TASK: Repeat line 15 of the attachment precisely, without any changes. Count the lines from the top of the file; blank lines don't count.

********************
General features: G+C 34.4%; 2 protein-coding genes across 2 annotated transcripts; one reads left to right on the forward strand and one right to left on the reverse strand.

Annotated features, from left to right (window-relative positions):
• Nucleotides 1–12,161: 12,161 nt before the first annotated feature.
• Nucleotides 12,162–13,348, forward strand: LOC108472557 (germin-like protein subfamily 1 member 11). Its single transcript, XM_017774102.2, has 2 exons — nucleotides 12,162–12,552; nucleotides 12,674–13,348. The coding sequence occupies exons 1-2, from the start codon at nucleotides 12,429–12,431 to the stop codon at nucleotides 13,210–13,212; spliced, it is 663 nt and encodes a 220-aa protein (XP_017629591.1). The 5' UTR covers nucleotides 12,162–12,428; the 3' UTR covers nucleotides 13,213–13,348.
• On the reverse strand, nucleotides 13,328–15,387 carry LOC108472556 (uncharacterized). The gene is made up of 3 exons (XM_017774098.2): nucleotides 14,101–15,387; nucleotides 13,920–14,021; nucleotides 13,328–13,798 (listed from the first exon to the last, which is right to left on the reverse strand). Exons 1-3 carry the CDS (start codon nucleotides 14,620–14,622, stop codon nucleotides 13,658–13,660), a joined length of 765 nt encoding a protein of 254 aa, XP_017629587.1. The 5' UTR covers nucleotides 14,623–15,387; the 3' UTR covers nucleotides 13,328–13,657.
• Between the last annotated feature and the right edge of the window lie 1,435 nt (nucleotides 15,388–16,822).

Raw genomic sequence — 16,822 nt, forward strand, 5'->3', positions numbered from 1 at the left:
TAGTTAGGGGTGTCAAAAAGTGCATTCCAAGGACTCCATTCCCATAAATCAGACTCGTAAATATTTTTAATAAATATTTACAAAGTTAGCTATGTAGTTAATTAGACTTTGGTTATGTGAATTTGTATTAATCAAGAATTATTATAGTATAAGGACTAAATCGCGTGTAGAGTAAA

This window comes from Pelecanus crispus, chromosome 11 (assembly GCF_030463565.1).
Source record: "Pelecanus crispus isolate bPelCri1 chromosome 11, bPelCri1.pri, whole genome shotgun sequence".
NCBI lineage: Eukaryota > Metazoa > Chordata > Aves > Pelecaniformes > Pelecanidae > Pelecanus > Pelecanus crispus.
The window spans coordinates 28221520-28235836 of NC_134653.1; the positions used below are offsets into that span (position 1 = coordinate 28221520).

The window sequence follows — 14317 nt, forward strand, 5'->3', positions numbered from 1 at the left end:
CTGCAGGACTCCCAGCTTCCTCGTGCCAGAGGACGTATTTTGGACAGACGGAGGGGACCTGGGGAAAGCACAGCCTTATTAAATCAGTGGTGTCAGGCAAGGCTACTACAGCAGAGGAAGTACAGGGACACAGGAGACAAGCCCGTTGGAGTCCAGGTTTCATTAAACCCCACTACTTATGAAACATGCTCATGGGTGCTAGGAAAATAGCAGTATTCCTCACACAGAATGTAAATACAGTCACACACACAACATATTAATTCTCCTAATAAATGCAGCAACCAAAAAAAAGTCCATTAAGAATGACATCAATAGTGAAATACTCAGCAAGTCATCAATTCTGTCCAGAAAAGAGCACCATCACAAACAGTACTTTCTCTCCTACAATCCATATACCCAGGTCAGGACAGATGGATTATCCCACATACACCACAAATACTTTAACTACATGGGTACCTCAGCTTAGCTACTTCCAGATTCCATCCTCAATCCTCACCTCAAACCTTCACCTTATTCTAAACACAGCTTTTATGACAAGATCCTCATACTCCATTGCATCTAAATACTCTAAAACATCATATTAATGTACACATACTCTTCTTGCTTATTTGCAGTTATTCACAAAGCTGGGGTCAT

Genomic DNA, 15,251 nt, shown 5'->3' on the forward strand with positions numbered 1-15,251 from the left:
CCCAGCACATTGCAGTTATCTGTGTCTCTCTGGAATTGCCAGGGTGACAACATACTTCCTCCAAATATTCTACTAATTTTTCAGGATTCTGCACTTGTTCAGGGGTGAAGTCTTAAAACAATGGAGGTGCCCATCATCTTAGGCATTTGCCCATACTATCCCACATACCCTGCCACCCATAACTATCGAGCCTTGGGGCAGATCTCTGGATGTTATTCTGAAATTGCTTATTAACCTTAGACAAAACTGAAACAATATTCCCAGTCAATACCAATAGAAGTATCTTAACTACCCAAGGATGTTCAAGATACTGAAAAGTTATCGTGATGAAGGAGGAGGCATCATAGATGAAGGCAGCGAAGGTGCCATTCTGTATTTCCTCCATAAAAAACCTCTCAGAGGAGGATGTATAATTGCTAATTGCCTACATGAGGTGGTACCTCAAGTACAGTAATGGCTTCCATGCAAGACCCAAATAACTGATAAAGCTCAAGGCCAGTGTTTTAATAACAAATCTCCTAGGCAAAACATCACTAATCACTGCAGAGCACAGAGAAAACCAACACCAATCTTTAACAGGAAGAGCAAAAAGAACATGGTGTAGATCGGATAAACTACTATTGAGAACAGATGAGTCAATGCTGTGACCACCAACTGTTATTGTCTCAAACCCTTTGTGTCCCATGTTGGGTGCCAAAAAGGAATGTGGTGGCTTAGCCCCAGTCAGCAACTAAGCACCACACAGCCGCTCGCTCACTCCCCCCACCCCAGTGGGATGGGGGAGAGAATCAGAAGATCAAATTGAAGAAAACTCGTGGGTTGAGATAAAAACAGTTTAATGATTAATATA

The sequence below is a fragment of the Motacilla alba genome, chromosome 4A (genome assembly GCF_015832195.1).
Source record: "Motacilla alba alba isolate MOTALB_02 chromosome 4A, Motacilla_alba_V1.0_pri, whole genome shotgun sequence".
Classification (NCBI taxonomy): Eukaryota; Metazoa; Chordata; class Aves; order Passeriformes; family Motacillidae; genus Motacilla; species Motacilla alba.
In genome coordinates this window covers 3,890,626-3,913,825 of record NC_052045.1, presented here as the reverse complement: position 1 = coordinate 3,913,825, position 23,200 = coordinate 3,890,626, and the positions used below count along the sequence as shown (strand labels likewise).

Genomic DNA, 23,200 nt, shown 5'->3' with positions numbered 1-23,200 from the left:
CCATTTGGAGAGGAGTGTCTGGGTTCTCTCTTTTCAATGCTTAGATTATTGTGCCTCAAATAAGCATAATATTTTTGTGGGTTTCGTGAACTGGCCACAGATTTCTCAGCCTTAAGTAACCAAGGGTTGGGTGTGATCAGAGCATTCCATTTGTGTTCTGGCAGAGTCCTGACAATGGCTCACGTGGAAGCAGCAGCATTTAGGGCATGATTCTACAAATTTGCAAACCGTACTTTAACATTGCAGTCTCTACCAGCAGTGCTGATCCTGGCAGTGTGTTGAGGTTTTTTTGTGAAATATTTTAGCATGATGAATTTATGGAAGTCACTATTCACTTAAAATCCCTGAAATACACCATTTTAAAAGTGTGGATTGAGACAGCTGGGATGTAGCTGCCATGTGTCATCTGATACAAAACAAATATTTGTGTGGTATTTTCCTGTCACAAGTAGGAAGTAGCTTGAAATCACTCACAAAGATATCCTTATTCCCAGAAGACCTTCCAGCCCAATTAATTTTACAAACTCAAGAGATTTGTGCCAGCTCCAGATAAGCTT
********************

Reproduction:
Genomic DNA, 15,251 nt, shown 5'->3' on the forward strand with positions numbered 1-15,251 from the left: